A collaborative project between Iowa State University and the University of Iowa has received a grant for $290,000 from the Musculoskeletal Transplant Foundation (MTF). Matt Frank, associate professor of industrial and manufacturing systems engineering at Iowa State University, and Thomas Brown, Richard and Janice Johnston Chair of Orthopaedic Biomechanics and professor of biomedical engineering at the University of Iowa, are working to move bone implant fabrication from a one-size-fits-all approach to a totally customizable, automated solution.
The project “Automated shape-matching of custom bone allograft implants,” will develop rapid manufacturing methods to create custom bone implants from donated human bones. The implants would be developed for individuals who have suffered a traumatic injury to, or loss of, their bone, such as a soldier who encountered an improvised explosive device or a patient with bone cancer.
Frank is applying the same technology to make the bone implants that he uses to create unique parts for agricultural equipment or military systems that are no longer mass produced. To develop those parts, he develops and implements sets of computer algorithms that analyze a CAD model. The processing data is then sent to a rapid manufacturing machine, and the part is cut from stock material, such as bars of aluminum or steel.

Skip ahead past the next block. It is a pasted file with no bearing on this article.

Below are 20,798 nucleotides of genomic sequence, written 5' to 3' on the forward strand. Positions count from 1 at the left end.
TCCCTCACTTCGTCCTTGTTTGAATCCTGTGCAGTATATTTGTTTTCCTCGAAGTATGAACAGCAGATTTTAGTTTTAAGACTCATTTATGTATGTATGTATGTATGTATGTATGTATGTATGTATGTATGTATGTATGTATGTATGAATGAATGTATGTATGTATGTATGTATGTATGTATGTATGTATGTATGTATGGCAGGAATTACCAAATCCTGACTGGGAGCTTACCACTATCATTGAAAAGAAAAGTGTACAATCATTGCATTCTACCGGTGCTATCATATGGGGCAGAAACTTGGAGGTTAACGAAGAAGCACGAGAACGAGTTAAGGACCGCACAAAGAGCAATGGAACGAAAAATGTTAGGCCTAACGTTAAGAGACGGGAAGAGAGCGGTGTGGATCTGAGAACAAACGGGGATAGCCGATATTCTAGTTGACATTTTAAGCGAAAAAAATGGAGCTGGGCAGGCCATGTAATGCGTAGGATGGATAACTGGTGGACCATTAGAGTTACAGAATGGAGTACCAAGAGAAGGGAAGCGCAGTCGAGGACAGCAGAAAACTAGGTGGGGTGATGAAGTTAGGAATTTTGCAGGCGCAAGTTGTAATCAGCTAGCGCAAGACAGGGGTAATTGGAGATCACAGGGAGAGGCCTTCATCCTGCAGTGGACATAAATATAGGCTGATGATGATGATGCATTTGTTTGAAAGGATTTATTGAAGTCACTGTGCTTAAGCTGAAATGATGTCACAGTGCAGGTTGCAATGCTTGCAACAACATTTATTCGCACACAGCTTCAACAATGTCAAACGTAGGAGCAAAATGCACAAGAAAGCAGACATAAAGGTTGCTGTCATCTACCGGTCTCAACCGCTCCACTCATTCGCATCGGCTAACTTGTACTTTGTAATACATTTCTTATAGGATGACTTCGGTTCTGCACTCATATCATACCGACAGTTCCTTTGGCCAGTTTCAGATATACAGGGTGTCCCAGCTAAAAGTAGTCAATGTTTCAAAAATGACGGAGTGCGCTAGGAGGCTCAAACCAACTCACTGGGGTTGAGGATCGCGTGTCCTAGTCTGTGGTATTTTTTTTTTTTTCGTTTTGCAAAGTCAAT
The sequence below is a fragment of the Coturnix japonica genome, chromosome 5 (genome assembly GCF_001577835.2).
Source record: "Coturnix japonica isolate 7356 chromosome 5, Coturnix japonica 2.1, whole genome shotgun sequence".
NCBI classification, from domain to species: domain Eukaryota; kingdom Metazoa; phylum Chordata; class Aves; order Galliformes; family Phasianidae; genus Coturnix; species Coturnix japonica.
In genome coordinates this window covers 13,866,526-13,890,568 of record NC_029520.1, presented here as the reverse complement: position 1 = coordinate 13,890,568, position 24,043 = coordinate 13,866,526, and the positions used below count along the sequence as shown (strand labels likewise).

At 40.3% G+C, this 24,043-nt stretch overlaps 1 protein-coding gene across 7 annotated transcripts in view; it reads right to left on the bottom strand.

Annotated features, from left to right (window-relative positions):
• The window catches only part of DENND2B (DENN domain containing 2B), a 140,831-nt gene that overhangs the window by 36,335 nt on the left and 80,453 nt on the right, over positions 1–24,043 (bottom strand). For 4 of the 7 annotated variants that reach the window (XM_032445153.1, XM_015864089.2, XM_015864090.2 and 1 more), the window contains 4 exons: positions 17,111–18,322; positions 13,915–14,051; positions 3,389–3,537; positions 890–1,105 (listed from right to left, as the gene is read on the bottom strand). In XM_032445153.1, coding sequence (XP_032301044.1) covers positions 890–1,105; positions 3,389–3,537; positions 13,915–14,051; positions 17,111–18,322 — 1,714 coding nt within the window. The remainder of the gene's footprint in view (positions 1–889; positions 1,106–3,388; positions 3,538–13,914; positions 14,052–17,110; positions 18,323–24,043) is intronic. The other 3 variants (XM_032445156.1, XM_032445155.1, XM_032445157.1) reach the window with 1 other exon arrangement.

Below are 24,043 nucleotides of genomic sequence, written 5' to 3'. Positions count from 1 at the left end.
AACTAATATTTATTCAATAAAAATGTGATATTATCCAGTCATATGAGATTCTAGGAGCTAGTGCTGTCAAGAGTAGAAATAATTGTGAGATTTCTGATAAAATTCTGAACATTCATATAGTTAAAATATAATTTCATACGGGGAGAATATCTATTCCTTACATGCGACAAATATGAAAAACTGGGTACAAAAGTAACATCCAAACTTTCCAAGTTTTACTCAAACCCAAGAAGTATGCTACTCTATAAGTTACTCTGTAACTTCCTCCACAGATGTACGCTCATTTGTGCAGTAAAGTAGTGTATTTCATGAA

“The challenge we face when applying this method to bone is that the material is amorphous. It’s not the same through and through like a piece of steel,” Frank explained. “Every bone is unique, and we are working with two completely distinct geometries, one from the patient’s bone implant and one from the donated bone.”
But the uniqueness of the material is part of why rapid manufacturing technology has such potential. For an implant to be made manually, a surgeon would have to cut, carve, and reshape the bone by hand—a process that takes time and is costly. The other option is to place a standard sized implant into a void that has been reshaped to fit the implant. Rapid manufacturing the implant would allow a more perfect match to be created more quickly and more accurately.
The researchers are currently developing harvesting algorithms that would take into account the different distributions of materials in a bone and the unique geometry of the desired implant. They also have to consider the best location from which to remove the implant so the materials of the implant line up correctly to the patient’s bone.
Frank and Brown have support from MTF for three years, by which time the algorithms they create could be implemented at MTF’s manufacturing sites, where they typically create standard, one-size-fits-all bone implants. “Once we have this down, unique, individual implants can be made at the touch of a button,” Frank added.
Frank and Brown also received the James Russell Neff award from MTF, which is given to the top proposed project each year and reflects the excellence and promise of the project.